Reinvention created the foundation for resuming cruise operations.
If things were done correctly in the response phase, Madison elaborated, 'you don't need to get mired in the past because you don't have to constantly go back and defend and rethink what you were doing.'
Lines can support success by resuming operations responsibly — communicating the plan, providing frequent updates, following a phased approach and, the most important, in her view, 'inviting people to come back and experience the change and share it with others.
'People have their own level of risk, and they will decide when it's time,' Madison said. 'You just have to create the groundwork, the planning and the communication to help them make that decision.'
How CLIA's approach changed
At the start of the pandemic, CLIA increased the frequency of its sentiment tracking to know where actions and messaging were resonating.
And while it had been the association's habit to measure economic impact data every year, in some cases, every three years, CLIA immediately started tracking the impact of cruising's suspension. Knowing when to use that data was key, because putting it out too soon would have been tone deaf.
In crisis communications coaching, Madison said the rule is to never go off the record. But she has ended up doing so dozens of times during the pandemic 'at the right time, at the right place, for the right reasons. To educate and inform, not to defend ... with those trusted media that you've built up a relationship with over time.'
And always keeping in mind, the media are not the audience: 'They're a channel to your audience.' she said.
FCCA Americas Cruise Task Force
When it comes to being in 'lockstep' with destinations, the Florida-Caribbean Cruise Association Americas Cruise Task Force 'speaks to the coordination and the holistic approach between cruise lines, destinations, ports and health authorities.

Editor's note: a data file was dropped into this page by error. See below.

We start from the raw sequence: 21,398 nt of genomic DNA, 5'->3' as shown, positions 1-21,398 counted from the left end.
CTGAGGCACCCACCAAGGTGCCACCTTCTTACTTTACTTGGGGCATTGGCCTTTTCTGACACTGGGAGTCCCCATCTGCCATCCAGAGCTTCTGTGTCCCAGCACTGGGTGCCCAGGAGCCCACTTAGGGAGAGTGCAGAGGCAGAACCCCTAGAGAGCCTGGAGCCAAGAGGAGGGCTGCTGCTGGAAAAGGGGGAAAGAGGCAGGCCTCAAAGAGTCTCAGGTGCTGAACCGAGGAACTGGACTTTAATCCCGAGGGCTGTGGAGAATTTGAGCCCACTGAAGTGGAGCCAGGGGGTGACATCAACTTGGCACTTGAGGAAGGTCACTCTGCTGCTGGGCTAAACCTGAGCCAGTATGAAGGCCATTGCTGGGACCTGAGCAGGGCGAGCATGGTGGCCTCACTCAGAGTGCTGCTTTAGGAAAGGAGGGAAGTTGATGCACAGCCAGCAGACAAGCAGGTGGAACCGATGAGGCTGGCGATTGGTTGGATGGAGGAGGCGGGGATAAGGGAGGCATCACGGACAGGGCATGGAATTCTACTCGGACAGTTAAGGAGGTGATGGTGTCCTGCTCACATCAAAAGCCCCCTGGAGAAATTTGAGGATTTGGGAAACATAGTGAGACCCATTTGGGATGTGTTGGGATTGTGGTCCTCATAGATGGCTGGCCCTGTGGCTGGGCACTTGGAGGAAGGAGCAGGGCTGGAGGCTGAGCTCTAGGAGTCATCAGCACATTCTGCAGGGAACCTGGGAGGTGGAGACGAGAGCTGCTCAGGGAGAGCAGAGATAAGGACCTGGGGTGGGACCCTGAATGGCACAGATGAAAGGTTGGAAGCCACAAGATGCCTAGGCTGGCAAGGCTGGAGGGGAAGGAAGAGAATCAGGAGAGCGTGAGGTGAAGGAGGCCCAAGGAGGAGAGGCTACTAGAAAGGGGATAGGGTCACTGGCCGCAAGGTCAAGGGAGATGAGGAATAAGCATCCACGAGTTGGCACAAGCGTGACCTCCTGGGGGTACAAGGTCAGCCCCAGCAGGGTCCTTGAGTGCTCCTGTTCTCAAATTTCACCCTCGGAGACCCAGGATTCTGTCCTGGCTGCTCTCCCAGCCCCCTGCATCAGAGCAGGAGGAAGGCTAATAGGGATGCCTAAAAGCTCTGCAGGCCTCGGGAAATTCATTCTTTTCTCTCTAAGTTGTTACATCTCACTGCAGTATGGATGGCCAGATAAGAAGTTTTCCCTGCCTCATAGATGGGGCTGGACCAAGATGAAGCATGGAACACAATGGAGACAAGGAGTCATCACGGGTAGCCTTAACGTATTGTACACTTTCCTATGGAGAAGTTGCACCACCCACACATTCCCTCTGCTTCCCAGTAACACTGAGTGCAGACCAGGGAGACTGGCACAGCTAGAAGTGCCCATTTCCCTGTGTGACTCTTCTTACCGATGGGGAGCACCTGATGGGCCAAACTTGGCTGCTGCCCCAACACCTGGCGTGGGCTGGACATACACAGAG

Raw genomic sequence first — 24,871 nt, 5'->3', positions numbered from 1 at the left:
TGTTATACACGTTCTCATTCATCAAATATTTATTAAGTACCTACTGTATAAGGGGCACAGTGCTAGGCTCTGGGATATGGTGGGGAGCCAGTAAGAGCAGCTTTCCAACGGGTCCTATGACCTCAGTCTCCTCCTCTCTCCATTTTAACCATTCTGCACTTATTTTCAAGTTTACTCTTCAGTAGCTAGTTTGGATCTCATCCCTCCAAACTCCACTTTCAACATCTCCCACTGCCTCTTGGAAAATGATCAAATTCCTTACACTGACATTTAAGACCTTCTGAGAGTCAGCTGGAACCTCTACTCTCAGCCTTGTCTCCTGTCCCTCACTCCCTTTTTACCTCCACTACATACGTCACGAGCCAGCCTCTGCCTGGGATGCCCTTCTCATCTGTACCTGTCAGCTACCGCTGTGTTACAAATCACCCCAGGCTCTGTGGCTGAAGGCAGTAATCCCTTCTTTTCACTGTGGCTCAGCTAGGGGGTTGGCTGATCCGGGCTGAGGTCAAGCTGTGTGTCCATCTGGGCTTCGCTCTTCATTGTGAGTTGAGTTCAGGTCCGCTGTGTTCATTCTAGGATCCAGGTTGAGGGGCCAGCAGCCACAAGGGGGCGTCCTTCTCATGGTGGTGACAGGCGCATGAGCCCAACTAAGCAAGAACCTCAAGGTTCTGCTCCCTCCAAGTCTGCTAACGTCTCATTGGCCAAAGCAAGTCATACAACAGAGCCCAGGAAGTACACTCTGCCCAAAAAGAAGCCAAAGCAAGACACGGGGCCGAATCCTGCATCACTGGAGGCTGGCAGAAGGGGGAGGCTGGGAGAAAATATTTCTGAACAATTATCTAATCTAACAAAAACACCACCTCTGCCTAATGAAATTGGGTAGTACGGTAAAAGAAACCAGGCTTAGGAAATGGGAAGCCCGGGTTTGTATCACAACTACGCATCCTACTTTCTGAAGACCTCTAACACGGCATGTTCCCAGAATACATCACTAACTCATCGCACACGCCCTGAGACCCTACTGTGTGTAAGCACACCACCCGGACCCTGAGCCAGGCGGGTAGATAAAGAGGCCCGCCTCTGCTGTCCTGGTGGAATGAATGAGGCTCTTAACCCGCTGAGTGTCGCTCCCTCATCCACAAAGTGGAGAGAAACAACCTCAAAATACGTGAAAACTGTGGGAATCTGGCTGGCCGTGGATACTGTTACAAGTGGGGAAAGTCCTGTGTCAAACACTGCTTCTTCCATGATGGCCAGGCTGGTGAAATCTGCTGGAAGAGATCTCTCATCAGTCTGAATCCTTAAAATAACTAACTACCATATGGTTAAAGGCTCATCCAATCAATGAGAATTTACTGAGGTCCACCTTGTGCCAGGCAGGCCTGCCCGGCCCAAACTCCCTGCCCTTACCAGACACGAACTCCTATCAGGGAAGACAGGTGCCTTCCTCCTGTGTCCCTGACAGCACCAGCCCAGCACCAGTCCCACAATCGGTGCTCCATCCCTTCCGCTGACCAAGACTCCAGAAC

'I think it will serve as a model for other areas,' Madison said. 'There's a lot of great learning and a lot of great models out there, but this one is probably the most holistic because it goes from embarkation and testing to what happens on board to how do you interface with medical and public health authorities, to what happens with shore excursions. All these things are very, very critical.'
Cruising's COVID-19 protocols, she added, are 'designed to evolve as the pandemic evolves and in coordination, not in a vacuum but in coordination with the destinations.'
Opportunities for destinations
According to CLIA travel agent members, not only do people yearn to travel, they're planning the 'ultimate 360-degree experience,' as Madison put it. This creates opportunities for destinations to increase their economic benefits from pre- and post-cruise stays.
As well, cruises inspire people to return to destinations for a deeper experience, so there's an opportunity to craft marketing to draw people back.
Interest in smaller destinations
Calling the pandemic a 'reset moment,' the CLIA communications chief believes 'People are going to be looking for places where they can have authentic experiences, even more so than they did before. And they're going to want to know there's safety in that destination.'
The marquee spots will still be popular, Madison said, but there's also a feeling of safety in smaller destinations that haven't had such a great share of the voice before, so now is a chance for them to shine.